OBESITY is putting young Scots at risk of going blind, researchers have said.

The crisis has been blamed for unusually high rates of a blood pressure condition which typically affects overweight young women.

Researchers found that levels of Idiopathic Intracranial Hypertension (IIH) in Fife were two to six times higher than would be expected, compared with similar developed nations.

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Headaches are the most common symptom of the condition and are caused by high pressure within the brain which can damage the optic nerves. In around 10-15% of patients, IIH leads to irreversible sight loss.

Scientists from the University of St Andrews collected data on all patients who were newly diagnosed with IIH within the ophthalmology department in NHS Fife over a 12 month period, from August 2013 to July 2014.

A total of 13 patients were diagnosed with the condition, translating to an incidence of 3.56 cases per 100,000 people in Fife.

Previous estimates of the annual incidence of IIH worldwide vary from 0.03 to 2.2 per 100,000.

All patients in the Fife study except one were female, and all were overweight. The average body mass index was 36 - clinically obese.

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Headache was the most common presenting symptom among the patients, but one patient also complained of visual symptoms.

Three patients presented with no symptoms but were found to have swollen optic discs during a routine sight test.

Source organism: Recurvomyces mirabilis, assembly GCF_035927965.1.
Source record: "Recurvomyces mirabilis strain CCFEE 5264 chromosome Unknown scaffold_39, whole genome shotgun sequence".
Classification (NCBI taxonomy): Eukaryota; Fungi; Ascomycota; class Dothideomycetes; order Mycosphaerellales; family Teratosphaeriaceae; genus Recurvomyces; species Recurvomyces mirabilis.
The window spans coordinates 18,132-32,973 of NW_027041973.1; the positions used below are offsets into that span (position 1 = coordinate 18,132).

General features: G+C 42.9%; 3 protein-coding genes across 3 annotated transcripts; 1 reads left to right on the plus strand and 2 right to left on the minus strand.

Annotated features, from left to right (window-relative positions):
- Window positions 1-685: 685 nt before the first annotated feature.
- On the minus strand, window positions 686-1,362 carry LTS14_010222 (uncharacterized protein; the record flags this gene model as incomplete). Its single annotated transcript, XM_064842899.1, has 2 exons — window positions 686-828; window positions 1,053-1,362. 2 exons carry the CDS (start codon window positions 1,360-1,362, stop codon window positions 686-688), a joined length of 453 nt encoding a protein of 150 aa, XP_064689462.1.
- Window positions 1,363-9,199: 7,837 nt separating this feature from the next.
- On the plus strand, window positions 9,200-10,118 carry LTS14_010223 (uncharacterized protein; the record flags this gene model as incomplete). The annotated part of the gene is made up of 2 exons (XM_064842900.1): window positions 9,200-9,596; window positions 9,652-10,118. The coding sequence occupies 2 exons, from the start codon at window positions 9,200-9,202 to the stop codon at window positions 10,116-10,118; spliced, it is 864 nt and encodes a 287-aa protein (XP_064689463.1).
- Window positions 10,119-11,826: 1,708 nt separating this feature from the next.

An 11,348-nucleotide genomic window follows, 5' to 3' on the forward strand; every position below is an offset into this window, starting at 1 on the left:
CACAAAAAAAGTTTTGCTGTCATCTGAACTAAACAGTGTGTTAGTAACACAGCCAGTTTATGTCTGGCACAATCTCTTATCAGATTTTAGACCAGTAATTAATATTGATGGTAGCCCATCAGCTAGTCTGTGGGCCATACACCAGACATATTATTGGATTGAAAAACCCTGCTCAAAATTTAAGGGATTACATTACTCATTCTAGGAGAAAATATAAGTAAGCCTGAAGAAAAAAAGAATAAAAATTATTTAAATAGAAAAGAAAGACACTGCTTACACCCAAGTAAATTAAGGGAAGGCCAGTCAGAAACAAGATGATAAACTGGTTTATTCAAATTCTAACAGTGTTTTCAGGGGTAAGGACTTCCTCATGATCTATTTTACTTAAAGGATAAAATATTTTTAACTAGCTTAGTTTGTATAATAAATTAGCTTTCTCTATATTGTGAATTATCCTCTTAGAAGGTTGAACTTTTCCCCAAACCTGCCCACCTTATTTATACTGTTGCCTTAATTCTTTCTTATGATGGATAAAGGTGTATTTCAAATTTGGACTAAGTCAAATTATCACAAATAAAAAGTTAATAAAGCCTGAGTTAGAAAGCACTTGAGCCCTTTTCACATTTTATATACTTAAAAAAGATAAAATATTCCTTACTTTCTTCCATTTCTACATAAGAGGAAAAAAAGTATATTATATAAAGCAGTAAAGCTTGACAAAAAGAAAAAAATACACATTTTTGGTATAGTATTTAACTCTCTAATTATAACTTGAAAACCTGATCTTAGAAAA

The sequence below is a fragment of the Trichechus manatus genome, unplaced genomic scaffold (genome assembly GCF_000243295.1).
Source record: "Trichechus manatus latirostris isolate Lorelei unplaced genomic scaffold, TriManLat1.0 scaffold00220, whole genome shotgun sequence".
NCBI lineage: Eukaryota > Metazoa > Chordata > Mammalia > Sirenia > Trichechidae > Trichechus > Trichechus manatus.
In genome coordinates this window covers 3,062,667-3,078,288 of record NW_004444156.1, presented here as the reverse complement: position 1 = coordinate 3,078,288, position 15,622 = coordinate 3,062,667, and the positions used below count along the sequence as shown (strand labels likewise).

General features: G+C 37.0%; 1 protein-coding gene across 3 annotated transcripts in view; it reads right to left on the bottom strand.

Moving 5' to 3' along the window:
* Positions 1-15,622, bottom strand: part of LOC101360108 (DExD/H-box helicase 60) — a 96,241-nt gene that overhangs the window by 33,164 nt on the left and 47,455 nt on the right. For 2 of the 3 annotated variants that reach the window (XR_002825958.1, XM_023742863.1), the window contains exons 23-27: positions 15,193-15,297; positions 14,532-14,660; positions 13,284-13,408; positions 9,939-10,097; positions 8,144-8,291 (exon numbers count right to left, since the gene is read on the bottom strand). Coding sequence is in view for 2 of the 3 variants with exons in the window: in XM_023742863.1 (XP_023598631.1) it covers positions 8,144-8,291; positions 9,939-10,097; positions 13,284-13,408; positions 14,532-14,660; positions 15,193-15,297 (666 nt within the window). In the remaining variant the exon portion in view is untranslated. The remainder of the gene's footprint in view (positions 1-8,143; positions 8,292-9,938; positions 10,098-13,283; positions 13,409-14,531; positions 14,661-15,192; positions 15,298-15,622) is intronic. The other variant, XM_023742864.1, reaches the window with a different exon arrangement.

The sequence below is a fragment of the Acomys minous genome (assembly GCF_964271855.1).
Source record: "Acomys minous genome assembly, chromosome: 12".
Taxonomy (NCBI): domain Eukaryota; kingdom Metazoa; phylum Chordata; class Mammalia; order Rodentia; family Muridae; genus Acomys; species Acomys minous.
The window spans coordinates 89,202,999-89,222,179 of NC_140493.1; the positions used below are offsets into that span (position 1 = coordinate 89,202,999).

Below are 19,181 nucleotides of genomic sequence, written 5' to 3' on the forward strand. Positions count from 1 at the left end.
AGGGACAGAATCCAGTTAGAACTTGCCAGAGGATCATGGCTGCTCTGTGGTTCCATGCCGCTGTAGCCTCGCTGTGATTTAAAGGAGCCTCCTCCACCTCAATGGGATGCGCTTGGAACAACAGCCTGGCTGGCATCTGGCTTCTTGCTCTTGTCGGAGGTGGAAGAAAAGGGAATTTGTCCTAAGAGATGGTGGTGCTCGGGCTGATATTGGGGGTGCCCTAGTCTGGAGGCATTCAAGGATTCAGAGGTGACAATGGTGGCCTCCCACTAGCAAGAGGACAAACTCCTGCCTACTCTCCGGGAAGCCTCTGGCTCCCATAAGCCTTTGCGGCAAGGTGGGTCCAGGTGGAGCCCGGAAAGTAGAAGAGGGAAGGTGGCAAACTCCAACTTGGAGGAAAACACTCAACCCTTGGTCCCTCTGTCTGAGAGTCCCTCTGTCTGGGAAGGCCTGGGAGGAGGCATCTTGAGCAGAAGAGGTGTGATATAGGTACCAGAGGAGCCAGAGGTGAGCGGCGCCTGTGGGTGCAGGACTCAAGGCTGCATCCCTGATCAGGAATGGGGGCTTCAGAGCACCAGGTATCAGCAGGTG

Dr Colin Goudie, an Ophthalmology Registrar at the Princess Alexandra Eye Pavilion in Edinburgh, who conducted the research, said: “The incidence of IIH in Fife was significantly higher than previous estimates and we believe this is due to the high levels of obesity in the region.

"We found that the incidence of IIH in Fife was between two and six times higher than previously reported from other studies performed in similarly developed nations.”

In 2017, 65% of the adult population in Scotland were recorded as being overweight - measured as a BMI in excess of 25 - with with 29% being clinically obese. Of the patients in the Fife study, more than three-quarters were clinically obese and all the rest were overweight.

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Dr Andrew Blaikie, Senior Lecturer in the School of Medicine at the University of St Andrews and Consultant Ophthalmologist with NHS Fife, who oversaw the project said:

“Scotland has one of the worst records for obesity in the developed world and the prevalence of obesity in Fife is higher than the Scottish average.

"We are in the midst of an obesity epidemic and if this continues we will see IIH becoming more common, increasing the risk of a small but significant number of young people losing vision.”

He added: “As being overweight is the cause of the disease the primary treatment is to lose weight and achieve a normal BMI.

"This can be augmented with medicines and sometimes surgery to prevent any long-term damage to sight and improve symptoms of headache.

“However, a group of patients exist who can still develop rapidly progressive and permanent vision loss despite prompt treatment.”